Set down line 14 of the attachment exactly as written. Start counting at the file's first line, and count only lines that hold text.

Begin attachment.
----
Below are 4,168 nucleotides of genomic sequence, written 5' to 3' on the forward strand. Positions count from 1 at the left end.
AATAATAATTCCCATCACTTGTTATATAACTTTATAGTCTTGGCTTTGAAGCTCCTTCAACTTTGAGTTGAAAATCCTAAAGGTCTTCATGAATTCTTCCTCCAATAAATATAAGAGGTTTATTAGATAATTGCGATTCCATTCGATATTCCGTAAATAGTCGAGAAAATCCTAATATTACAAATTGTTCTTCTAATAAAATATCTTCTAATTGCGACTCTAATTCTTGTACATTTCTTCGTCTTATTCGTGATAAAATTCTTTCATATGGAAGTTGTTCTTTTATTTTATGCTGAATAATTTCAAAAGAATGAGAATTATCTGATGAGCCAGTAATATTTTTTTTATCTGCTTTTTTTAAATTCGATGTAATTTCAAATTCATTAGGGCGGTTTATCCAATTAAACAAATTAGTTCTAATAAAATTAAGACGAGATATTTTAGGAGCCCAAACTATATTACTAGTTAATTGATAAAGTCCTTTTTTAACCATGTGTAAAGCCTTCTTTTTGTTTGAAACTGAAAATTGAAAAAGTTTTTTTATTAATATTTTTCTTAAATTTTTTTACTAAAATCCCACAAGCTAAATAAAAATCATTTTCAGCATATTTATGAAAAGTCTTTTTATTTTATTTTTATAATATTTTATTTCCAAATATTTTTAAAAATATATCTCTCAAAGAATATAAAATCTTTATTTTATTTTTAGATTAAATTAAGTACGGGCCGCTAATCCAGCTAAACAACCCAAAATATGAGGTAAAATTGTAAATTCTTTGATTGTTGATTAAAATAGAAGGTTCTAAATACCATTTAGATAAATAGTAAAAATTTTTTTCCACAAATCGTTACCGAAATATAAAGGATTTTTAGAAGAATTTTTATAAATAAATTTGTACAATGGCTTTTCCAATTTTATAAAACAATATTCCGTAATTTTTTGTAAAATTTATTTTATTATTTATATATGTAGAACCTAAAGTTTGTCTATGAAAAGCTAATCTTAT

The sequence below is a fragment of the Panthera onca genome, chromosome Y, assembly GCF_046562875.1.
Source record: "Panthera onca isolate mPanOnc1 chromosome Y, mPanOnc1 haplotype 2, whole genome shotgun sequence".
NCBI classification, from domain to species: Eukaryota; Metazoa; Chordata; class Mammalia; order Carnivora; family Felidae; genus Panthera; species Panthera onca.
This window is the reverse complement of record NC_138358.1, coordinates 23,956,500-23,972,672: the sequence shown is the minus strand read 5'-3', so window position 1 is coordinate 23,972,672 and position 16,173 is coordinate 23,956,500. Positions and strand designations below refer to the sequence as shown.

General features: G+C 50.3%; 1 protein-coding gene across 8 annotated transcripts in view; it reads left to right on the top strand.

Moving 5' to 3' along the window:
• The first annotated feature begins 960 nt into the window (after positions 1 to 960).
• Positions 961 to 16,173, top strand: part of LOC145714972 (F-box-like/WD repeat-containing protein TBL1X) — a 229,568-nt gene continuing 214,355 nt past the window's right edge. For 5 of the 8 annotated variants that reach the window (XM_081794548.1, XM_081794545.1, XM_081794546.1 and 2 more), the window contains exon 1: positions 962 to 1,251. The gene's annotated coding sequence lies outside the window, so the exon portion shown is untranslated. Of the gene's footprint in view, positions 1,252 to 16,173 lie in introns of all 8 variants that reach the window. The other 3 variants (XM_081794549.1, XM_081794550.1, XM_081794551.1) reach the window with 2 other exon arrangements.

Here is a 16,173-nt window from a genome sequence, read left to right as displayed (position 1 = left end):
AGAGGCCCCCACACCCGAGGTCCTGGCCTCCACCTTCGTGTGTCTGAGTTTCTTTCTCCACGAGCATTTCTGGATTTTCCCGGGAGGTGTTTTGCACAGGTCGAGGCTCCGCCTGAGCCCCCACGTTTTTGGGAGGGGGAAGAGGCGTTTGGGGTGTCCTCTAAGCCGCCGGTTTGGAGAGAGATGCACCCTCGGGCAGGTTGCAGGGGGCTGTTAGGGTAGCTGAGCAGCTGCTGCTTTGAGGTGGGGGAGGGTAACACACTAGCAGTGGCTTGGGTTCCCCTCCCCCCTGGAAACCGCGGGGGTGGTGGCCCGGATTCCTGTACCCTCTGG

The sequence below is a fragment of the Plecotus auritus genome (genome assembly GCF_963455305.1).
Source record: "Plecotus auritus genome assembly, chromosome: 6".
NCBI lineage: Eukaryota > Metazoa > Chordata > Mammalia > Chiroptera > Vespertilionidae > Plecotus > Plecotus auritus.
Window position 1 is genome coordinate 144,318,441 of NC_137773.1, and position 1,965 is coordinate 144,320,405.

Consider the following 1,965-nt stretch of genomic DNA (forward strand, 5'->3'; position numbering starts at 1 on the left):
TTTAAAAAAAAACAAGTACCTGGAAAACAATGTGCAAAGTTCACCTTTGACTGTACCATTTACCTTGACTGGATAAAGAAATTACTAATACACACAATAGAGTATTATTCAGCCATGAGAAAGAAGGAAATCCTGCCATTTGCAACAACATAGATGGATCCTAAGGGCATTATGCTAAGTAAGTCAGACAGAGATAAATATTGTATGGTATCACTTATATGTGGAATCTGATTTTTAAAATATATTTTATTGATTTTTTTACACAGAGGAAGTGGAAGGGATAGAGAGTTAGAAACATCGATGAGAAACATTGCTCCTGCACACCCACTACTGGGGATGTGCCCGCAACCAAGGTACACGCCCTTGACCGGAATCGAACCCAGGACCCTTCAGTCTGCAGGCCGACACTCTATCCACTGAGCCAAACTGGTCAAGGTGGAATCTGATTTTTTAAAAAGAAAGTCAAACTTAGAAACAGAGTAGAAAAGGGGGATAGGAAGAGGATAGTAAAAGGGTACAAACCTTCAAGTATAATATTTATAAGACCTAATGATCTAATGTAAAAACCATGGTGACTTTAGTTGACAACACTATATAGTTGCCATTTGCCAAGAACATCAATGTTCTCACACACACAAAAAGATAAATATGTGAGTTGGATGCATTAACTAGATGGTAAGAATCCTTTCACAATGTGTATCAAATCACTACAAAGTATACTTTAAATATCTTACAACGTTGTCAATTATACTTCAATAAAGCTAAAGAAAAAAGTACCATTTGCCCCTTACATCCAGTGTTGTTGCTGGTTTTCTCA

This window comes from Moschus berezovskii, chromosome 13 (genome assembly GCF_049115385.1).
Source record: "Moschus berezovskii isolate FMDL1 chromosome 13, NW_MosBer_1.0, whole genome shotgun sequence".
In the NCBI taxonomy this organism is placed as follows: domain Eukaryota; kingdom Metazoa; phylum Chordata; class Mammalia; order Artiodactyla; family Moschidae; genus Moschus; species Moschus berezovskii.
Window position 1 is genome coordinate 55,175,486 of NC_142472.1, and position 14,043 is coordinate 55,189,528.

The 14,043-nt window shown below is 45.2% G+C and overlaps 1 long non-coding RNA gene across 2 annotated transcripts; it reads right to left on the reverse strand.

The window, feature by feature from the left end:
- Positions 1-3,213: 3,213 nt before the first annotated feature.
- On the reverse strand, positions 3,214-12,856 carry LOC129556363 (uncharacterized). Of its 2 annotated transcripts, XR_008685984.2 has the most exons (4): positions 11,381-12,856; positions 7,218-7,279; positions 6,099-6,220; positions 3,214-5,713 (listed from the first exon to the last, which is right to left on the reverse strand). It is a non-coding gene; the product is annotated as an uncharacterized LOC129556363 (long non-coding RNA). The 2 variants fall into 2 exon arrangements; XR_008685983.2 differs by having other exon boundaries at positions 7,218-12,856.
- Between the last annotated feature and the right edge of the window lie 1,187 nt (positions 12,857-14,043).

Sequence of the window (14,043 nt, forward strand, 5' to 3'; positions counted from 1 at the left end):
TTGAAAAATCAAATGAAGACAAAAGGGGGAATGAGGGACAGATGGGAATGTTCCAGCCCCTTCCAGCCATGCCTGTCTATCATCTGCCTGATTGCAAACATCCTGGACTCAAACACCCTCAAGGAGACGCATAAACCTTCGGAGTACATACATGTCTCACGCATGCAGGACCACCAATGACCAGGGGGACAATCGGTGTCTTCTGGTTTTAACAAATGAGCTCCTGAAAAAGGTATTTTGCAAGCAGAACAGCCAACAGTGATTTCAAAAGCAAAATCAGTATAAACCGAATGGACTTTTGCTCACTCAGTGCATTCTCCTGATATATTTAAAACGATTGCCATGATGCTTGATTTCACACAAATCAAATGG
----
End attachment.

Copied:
Source record: "Plecotus auritus genome assembly, chromosome: 6".